Temporary Protected Status is a type of immigration status provided for by law in cases where a home country may not be hospitable to returning immigrants for temporary circumstances, including in instances of war, epidemic and natural disaster.
While DHS did not explain the delay in publicizing the decision, which the agency confirmed last week was made on time, the law only requires “timely” publication of a TPS determination. The decision was made as the administration was preparing to announce the end of the Deferred Action for Childhood Arrivals program, or DACA, a popular program that has protected nearly 800,000 young undocumented immigrants brought to the US as children from deportation since 2012.

Some of the affected individuals have been living in the US for 20 years. TPS is not a blanket protection — immigrants have to have been living in the US continuously since a country was “designated” for TPS in order to qualify.

For example, Sudan was first designated in 1997 and was re-designated in 1999, 2004 and 2013, meaning people had opportunities to apply if they’ve been living in the US since any of those dates. South Sudan’s TPS was established in 2011 and had re-designations in 2014 and 2016.
Both countries were designated for TPS based on “ongoing armed conflict and extraordinary and temporary conditions.”

The situation in Sudan has improved in recent years, but there are still concerns about its stability and human rights record. In January, outgoing President Barack Obama eased sanctions on Sudan but made some moves contingent upon further review. President Donald Trump has extended that review period. South Sudan, meanwhile, remains torn by conflict.

Advocates for TPS have expressed fear that if the administration were to begin to unwind the programs, it could be a sign of further decisions to come. In the next six months, roughly 400,000 immigrants’ status will be up for consideration, including Central American countries like El Salvador that have been a focus of the Presidents’ ire over illegal immigration and gang activity.
close dialog

California Rep. Zoe Lofgren, the top Democrat on the immigration subcommittee for the House Judiciary Committee, said in an interview before the decision that ending Sudan’s protections could be a sign of more to come.

“I mean look what’s going on in Sudan,” Lofgren said. “If that is a wise decision, what’s an unwise one?”

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Let’s take a closer look at some of those supposedly “improved conditions,” using the Government’s own information, the U.S. Department of State’s latest (2016) Country Report on Human Rights Conditions for Sudan:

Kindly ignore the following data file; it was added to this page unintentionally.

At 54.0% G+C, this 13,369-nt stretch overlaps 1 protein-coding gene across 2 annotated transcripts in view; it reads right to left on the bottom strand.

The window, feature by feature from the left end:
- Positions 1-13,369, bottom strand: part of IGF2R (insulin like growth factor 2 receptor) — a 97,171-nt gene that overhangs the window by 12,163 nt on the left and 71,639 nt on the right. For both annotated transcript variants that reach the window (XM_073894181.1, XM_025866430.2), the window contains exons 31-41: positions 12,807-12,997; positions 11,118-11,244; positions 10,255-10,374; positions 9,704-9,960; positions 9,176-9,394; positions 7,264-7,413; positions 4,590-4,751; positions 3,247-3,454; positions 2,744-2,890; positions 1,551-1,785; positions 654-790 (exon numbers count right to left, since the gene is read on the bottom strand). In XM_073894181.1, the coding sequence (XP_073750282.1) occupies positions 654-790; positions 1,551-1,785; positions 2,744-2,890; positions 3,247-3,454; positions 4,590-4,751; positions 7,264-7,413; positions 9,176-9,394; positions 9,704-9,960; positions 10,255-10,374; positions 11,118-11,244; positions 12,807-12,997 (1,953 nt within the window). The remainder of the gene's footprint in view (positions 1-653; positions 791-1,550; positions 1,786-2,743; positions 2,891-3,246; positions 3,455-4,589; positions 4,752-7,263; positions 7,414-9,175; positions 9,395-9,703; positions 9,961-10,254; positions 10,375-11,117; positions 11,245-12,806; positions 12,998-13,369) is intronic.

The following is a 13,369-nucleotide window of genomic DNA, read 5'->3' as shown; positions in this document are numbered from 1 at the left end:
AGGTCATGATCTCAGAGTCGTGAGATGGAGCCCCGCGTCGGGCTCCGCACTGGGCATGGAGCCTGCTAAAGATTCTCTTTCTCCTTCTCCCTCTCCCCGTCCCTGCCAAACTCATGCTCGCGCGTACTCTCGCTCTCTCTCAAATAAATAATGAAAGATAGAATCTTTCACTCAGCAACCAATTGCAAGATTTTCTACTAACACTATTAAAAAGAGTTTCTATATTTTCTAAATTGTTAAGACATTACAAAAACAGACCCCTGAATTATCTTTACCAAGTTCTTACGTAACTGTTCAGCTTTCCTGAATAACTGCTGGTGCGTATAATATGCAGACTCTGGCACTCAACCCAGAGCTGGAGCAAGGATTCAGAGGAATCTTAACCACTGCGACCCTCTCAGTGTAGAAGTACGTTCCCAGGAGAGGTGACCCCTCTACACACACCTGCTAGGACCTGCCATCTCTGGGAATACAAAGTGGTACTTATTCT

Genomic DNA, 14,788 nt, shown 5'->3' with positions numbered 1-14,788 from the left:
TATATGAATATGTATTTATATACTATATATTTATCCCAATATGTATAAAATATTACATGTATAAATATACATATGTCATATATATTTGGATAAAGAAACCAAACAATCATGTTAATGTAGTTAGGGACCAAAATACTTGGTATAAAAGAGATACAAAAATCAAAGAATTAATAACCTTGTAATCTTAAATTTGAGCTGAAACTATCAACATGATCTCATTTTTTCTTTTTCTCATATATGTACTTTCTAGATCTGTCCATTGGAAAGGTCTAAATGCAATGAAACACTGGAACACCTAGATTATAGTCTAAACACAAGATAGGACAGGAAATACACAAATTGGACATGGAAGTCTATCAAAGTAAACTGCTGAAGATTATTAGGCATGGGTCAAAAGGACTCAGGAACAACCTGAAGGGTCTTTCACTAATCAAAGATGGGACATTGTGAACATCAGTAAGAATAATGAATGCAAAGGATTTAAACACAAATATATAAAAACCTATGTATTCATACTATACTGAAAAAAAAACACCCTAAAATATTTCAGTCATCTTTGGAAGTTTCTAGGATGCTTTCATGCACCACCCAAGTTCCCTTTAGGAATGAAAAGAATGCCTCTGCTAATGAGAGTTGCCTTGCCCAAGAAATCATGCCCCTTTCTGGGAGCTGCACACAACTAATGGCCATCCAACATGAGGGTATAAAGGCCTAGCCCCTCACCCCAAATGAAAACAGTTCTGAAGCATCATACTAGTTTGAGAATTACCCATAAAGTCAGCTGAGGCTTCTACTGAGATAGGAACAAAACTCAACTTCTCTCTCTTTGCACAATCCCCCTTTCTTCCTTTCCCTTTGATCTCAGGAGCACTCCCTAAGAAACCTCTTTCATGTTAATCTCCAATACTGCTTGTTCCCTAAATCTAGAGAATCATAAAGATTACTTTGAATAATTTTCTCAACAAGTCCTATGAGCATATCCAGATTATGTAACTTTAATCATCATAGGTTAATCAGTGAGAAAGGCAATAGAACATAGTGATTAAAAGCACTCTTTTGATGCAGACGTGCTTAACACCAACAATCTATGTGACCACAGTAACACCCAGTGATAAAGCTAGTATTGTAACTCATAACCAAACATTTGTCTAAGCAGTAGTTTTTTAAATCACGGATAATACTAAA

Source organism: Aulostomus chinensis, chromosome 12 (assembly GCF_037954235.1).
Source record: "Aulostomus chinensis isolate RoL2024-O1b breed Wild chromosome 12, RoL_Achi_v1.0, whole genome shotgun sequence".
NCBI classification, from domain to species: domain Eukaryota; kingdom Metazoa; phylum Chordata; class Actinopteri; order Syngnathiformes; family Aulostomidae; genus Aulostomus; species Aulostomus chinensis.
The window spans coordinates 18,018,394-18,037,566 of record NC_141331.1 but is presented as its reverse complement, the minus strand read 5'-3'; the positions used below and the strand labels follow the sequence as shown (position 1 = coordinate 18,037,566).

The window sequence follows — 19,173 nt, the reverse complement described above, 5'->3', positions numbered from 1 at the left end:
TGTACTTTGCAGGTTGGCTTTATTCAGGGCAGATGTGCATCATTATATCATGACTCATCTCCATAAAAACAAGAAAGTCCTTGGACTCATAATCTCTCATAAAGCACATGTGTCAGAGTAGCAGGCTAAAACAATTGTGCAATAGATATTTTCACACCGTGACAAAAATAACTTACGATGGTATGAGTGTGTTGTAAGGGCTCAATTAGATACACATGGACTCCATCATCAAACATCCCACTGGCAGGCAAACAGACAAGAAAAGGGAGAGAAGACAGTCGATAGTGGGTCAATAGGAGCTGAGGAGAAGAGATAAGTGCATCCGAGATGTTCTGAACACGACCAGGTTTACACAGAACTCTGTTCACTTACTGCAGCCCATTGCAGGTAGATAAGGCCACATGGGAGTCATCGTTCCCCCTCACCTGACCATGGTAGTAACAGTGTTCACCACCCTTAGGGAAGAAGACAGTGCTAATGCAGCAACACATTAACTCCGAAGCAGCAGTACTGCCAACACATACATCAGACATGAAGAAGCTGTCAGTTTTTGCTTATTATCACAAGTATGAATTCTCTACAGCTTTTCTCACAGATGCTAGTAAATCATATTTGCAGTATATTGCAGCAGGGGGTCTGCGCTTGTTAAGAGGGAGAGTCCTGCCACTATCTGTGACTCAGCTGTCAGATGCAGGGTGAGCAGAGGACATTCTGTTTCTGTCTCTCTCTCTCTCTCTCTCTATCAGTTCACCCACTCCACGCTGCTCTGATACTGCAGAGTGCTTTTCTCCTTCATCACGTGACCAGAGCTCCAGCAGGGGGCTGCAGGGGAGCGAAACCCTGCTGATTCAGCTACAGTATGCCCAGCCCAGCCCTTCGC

“The three most significant human rights problems were inability of citizens to choose their government, aerial bombardments of civilian areas by military forces and attacks on civilians by government and other armed groups in conflict zones, and abuses perpetrated by NISS with impunity through special security powers given it by the regime. On January 14, the government launched an intensive aerial and ground offensive against Sudan Liberation Army-Abdul Wahid (SLA/AW) strongholds in the Jebel Marra area of Darfur. This operation displaced more than 44,700 persons by January 31, according to the UN Office for the Coordination of Humanitarian Affairs (OCHA). In February the government established in Darfur a suboffice of the National Human Rights Commission to enhance the commission’s capacity to monitor human rights in Darfur. Meanwhile, ground forces comprising Rapid Support Forces (RSF) and Border Guards carried out attacks against more than 50 villages in an attempt to dislodge the armed opposition. Attacks on villages often included killing and beating of civilians; sexual and gender-based violence; forced displacement; looting and burning entire villages; destroying food stores and other infrastructure necessary for sustaining life; and attacks on humanitarian targets, including humanitarian facilities and peacekeepers. In September, Amnesty International issued a report alleging that, through September the government engaged in scorched-earth tactics and used chemical weapons in Jebel Marra, Darfur. UN monitors were unable to verify the alleged use of chemical weapons, due in part to lack of access to Jebel Marra, including by rebel commanders loyal to Abdel Wahid. By year’s end the Organization for the Prohibition of Chemical Weapons (OPCW) had not been presented with sufficient corroborating evidence to conclude chemical weapons had been used. The NISS continued to show a pattern of widespread disregard for rule of law, committing major abuses, such as extrajudicial and other unlawful killings; torture, beatings, rape and other cruel or inhuman treatment or punishment; arbitrary arrest and detention by security forces; harsh and life-threatening prison conditions; incommunicado detention; prolonged pretrial detention; obstruction of humanitarian assistance; restrictions on freedom of speech, press, assembly,association, religion, and movement; and intimidation and closure of human rights and nongovernmental organizations (NGOs). Societal abuses included discrimination against women; sexual violence; female genital mutilation/cutting (FGM/C); early childhood marriage; use of child soldiers; child abuse; sexual exploitation of children; trafficking in persons; discrimination against ethnic and religious minorities, persons with disabilities, and persons with HIV/AIDS; denial of workers’ rights; and child labor. Government authorities did not investigate human rights violations by NISS, the military or any other branch of the security services, with limited exceptions relating to the national police. The government failed to adequately compensate families of victims of shootings during the September 2013 protests, make its investigations public, or hold security officials accountable. Impunity remained a problem in all branches of the security forces.